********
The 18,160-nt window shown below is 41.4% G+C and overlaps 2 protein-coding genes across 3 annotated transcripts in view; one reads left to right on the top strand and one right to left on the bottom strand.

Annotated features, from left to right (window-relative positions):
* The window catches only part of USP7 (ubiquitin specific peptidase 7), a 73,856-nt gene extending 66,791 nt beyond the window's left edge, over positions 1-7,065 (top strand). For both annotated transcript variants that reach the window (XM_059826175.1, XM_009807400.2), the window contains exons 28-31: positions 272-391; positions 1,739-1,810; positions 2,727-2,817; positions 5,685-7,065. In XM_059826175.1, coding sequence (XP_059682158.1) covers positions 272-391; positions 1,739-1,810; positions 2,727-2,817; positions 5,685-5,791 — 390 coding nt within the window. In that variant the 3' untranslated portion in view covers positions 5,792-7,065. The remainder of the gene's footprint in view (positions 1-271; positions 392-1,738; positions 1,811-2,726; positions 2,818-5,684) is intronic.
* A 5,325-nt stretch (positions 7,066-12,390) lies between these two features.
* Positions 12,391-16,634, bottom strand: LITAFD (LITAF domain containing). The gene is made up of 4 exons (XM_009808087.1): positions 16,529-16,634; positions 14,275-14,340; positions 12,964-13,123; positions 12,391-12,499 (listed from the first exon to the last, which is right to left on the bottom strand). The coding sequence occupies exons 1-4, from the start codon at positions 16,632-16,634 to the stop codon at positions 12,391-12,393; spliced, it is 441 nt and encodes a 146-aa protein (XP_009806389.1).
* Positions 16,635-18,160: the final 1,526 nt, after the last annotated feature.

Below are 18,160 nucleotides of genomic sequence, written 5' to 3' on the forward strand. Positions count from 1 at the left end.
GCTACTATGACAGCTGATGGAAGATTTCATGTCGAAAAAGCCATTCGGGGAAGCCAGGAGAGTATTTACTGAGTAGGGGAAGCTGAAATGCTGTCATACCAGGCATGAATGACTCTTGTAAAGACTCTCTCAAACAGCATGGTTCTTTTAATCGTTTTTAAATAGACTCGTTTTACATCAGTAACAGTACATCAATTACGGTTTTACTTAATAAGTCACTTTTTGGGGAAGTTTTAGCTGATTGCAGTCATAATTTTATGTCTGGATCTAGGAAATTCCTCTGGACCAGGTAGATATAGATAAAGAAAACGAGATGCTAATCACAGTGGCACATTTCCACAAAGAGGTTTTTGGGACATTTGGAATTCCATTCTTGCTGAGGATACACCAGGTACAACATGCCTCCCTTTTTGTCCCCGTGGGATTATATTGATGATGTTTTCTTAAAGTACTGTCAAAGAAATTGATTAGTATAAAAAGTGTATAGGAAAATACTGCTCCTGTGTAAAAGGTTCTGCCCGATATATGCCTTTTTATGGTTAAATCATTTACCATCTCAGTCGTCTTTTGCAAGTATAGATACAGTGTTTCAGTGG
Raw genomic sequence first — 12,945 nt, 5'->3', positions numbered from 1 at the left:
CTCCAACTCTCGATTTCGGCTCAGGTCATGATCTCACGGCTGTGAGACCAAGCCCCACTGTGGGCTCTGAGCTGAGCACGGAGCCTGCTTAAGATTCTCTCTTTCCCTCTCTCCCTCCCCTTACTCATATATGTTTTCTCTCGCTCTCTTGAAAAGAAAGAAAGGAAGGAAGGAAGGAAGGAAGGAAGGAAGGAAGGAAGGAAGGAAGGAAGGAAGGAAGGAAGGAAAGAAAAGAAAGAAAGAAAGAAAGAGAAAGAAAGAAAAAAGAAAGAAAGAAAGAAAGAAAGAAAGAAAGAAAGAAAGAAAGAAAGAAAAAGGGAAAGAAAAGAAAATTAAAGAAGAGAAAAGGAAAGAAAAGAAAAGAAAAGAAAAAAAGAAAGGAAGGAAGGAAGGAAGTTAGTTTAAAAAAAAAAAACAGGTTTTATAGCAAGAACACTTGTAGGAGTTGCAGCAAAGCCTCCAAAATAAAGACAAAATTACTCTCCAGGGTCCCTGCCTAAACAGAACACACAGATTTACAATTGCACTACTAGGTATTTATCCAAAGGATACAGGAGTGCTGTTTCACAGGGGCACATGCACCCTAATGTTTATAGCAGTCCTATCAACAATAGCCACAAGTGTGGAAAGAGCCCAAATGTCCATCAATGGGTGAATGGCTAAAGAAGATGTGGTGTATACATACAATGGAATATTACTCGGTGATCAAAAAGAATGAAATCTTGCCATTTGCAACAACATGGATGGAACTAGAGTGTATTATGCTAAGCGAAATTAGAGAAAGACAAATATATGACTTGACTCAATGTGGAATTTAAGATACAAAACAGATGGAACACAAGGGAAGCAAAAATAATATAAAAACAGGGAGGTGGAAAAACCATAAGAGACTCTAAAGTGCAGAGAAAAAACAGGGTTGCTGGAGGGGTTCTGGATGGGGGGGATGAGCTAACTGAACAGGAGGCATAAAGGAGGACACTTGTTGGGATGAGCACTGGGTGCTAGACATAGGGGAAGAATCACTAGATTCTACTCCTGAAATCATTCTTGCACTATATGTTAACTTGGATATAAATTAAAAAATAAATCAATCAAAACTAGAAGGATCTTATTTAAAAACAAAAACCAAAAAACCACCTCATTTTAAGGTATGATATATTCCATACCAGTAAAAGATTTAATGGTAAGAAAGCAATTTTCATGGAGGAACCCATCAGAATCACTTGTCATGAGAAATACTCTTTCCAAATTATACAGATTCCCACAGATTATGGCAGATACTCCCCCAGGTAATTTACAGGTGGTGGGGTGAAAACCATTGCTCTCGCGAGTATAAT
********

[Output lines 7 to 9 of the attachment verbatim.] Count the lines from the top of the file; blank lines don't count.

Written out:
Below are 18,160 nucleotides of genomic sequence, written 5' to 3' on the forward strand. Positions count from 1 at the left end.
GCTACTATGACAGCTGATGGAAGATTTCATGTCGAAAAAGCCATTCGGGGAAGCCAGGAGAGTATTTACTGAGTAGGGGAAGCTGAAATGCTGTCATACCAGGCATGAATGACTCTTGTAAAGACTCTCTCAAACAGCATGGTTCTTTTAATCGTTTTTAAATAGACTCGTTTTACATCAGTAACAGTACATCAATTACGGTTTTACTTAATAAGTCACTTTTTGGGGAAGTTTTAGCTGATTGCAGTCATAATTTTATGTCTGGATCTAGGAAATTCCTCTGGACCAGGTAGATATAGATAAAGAAAACGAGATGCTAATCACAGTGGCACATTTCCACAAAGAGGTTTTTGGGACATTTGGAATTCCATTCTTGCTGAGGATACACCAGGTACAACATGCCTCCCTTTTTGTCCCCGTGGGATTATATTGATGATGTTTTCTTAAAGTACTGTCAAAGAAATTGATTAGTATAAAAAGTGTATAGGAAAATACTGCTCCTGTGTAAAAGGTTCTGCCCGATATATGCCTTTTTATGGTTAAATCATTTACCATCTCAGTCGTCTTTTGCAAGTATAGATACAGTGTTTCAGTGG
Raw genomic sequence first — 12,945 nt, 5'->3', positions numbered from 1 at the left: